P113
Experiencing movement: subjectivity and structure in contemporary migration

Convenors:
Knut Graw (Catholic University of Leuven)
Samuli Schielke (Leibniz-Zentrum Moderner Orient (ZMO))
Location:
Tower B, Piso 3, Room T10
Start time:
18 April, 2011 at 11:30
Session slots:
4

Short abstract:

Drawing upon documentary and ethnographic approaches focusing on personal narratives, life histories, and extended case studies, the panel 'Experiencing Migration' investigates the subjective, emotional, and existential dimensions of migration in a variety of different geographical contexts.

Long abstract:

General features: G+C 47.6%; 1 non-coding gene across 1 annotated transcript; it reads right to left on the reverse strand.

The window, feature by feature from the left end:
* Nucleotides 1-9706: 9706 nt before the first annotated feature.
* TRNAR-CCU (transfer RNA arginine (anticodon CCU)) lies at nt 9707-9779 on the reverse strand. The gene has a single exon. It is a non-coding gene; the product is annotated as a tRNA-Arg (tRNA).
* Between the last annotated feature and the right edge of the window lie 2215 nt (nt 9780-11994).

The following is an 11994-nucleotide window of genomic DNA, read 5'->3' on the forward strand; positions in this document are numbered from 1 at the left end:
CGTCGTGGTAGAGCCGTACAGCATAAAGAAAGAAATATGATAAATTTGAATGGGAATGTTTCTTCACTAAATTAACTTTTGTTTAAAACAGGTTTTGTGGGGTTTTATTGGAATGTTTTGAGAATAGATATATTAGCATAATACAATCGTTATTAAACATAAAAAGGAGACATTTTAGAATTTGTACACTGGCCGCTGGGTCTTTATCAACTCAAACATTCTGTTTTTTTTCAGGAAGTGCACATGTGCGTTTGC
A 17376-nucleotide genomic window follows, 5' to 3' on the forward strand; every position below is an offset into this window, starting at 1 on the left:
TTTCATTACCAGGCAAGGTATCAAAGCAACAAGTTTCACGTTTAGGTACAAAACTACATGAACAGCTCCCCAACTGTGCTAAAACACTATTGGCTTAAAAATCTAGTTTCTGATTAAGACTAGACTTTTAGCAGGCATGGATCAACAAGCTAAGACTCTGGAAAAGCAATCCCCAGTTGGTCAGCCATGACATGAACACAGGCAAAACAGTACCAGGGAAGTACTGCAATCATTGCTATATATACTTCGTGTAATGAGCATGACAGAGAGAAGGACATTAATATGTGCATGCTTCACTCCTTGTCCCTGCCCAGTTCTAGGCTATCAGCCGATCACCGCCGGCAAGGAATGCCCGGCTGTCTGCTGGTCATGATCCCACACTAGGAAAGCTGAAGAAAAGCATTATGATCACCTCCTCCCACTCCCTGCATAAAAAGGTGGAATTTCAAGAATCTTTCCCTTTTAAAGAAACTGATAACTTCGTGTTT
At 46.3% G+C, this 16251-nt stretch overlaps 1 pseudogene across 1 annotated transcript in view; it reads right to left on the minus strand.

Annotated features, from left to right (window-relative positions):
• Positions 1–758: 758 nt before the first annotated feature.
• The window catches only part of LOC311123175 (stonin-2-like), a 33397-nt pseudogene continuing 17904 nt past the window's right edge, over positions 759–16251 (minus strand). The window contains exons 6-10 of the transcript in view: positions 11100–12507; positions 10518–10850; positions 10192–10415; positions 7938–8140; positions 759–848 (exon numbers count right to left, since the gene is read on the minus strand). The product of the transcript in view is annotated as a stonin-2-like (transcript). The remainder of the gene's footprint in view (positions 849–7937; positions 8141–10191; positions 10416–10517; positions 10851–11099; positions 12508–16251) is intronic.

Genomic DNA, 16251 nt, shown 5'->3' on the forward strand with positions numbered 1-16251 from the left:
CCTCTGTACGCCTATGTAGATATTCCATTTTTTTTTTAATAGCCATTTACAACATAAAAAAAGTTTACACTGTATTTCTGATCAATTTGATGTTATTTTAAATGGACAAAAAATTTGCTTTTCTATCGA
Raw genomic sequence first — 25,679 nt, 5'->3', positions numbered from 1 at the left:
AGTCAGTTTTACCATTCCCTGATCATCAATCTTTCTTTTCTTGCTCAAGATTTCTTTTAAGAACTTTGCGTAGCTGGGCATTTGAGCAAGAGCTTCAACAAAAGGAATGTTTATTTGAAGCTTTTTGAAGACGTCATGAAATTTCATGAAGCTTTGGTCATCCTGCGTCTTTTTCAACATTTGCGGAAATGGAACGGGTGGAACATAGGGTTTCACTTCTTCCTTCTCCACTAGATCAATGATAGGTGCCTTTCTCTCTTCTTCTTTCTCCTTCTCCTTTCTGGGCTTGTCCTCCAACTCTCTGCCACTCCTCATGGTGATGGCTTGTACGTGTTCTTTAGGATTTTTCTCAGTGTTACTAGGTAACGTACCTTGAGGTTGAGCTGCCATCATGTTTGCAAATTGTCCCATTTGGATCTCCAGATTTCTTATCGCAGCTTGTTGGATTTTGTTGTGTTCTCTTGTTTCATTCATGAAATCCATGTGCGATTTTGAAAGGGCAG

With the increase in migration in a multitude of contexts worldwide, many people are confronted with new and often challenging socioeconomic and sociopolitical conditions. With large parts of migration studies being primarily preoccupied with the economic and political dimensions of these processes, the personal and emotional impact of the actual act and condition of migration often remains out of sight. Responding to this situation and drawing upon ethnographic approaches focusing on personal narratives, life histories, and extended case studies, the panel 'Experiencing Migration' intends to contribute to an emergent field of literature in anthropology and other disciplines concerned with the subjective, emotional, and existential dimensions of migration. This includes the ambivalence expressed in many migration narratives, which are usually not unisonous but seem to oscillate between expressions of subjectivity characterized by resourcefulness and resilience, on the one hand, and of subjectivization through marginalization and exclusion, on the other. In an attempt to come to terms with the specificities of different locales as well as with the shared properties of the experience of informal labor migration today, the panel invites contributions that deal with different geographical contexts reaching from more 'traditional' migration destinations such as Europe, the US, and Canada to more recent or emergent labor markets worldwide. Furthermore, the panel is concerned with the possible theoretical implications of such a more existential and cross-regional approach to migration for our general understanding of the dynamics and consequences of migration, both for the individual as well as for the different sociocultural settings concerned.